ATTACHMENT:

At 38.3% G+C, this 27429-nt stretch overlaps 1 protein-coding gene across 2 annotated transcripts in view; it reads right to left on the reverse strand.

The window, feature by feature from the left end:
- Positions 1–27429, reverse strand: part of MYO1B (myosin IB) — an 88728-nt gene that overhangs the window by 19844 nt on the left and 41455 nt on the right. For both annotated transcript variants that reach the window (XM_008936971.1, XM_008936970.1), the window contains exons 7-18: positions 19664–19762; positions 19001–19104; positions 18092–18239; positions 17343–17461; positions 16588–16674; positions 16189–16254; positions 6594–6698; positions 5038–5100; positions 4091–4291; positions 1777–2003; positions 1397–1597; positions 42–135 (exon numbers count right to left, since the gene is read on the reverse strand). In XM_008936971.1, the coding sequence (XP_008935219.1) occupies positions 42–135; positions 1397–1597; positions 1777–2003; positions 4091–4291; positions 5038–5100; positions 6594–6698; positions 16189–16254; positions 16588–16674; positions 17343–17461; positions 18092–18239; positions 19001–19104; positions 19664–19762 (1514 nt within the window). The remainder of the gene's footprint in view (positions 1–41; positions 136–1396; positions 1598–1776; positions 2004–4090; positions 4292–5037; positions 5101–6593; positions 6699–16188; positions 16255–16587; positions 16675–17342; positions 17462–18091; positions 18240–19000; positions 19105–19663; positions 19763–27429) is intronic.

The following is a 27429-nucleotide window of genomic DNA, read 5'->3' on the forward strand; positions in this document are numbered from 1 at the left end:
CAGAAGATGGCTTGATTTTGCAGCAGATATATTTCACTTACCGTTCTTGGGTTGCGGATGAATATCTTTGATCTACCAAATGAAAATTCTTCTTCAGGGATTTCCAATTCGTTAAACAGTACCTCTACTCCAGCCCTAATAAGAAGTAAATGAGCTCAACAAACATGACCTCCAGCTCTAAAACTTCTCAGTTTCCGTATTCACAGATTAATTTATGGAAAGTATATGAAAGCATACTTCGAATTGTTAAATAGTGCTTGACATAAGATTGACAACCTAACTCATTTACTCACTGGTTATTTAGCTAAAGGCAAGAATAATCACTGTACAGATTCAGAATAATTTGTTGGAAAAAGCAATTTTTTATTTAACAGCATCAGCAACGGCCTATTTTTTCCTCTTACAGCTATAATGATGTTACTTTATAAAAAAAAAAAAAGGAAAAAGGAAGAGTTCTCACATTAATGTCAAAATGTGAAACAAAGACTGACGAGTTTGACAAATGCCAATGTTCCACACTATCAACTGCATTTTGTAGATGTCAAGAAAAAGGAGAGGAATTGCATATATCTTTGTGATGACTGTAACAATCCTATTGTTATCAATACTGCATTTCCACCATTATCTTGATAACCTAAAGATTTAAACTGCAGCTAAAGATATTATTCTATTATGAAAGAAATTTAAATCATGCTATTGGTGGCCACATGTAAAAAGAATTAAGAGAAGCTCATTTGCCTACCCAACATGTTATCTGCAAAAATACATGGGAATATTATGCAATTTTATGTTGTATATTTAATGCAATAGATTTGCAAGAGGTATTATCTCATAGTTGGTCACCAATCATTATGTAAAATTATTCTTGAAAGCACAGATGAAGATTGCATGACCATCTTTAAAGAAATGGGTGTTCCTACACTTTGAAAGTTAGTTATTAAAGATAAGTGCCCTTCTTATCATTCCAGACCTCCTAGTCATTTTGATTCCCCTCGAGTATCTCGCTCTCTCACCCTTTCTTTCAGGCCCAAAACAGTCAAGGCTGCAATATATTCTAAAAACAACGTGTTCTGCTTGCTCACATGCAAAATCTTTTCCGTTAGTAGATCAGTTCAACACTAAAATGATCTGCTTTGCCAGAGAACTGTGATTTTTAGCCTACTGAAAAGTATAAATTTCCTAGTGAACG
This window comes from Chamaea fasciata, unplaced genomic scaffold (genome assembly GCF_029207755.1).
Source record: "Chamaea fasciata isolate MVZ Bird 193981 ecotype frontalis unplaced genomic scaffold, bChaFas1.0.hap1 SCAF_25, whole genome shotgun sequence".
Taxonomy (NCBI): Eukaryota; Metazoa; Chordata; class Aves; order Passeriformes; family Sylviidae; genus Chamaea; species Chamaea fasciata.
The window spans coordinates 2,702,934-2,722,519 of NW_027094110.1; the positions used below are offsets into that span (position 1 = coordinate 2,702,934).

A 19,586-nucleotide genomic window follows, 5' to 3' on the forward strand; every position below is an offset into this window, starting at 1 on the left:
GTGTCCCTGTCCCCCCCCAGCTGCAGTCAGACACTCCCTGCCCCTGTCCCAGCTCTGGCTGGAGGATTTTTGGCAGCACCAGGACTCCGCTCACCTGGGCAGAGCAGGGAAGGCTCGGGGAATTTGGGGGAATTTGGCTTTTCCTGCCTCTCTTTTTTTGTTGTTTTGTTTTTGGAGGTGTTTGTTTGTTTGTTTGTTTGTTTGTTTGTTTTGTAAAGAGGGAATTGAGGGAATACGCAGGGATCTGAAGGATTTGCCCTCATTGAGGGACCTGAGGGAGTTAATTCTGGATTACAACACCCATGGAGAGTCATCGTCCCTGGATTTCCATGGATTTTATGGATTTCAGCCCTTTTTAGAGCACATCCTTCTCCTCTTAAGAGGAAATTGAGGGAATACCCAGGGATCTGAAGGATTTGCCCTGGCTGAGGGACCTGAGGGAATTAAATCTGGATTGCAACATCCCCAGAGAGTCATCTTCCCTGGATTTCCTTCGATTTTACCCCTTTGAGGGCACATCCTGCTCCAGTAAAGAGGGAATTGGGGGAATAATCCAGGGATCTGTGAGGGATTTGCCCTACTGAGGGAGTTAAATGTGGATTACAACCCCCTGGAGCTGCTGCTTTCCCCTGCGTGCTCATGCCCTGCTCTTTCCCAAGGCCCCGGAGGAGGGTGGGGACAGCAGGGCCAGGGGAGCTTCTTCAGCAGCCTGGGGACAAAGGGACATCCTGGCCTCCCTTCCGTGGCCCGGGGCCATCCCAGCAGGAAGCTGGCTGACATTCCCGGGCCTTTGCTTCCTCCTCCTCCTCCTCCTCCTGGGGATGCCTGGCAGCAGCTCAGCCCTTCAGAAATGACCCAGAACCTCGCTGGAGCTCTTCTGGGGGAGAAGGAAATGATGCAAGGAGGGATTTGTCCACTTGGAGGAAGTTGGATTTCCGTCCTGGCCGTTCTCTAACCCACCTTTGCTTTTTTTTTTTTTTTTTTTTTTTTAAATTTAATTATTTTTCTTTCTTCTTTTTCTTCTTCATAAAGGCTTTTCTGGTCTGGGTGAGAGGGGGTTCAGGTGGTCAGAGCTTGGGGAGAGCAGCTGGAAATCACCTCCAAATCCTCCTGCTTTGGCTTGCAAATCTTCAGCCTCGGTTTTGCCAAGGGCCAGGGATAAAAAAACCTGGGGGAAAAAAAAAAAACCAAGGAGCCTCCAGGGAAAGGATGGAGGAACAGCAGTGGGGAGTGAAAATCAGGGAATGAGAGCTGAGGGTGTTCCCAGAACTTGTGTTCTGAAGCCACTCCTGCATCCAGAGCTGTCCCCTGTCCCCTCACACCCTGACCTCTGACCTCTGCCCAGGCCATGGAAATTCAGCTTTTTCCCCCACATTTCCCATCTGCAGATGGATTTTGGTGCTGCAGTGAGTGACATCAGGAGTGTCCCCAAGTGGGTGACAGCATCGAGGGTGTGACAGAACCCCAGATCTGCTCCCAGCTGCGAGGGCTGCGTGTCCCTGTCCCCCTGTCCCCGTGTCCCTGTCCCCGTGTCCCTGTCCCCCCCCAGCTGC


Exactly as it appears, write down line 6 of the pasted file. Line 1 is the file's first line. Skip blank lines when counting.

This window comes from Chamaea fasciata, unplaced genomic scaffold (genome assembly GCF_029207755.1).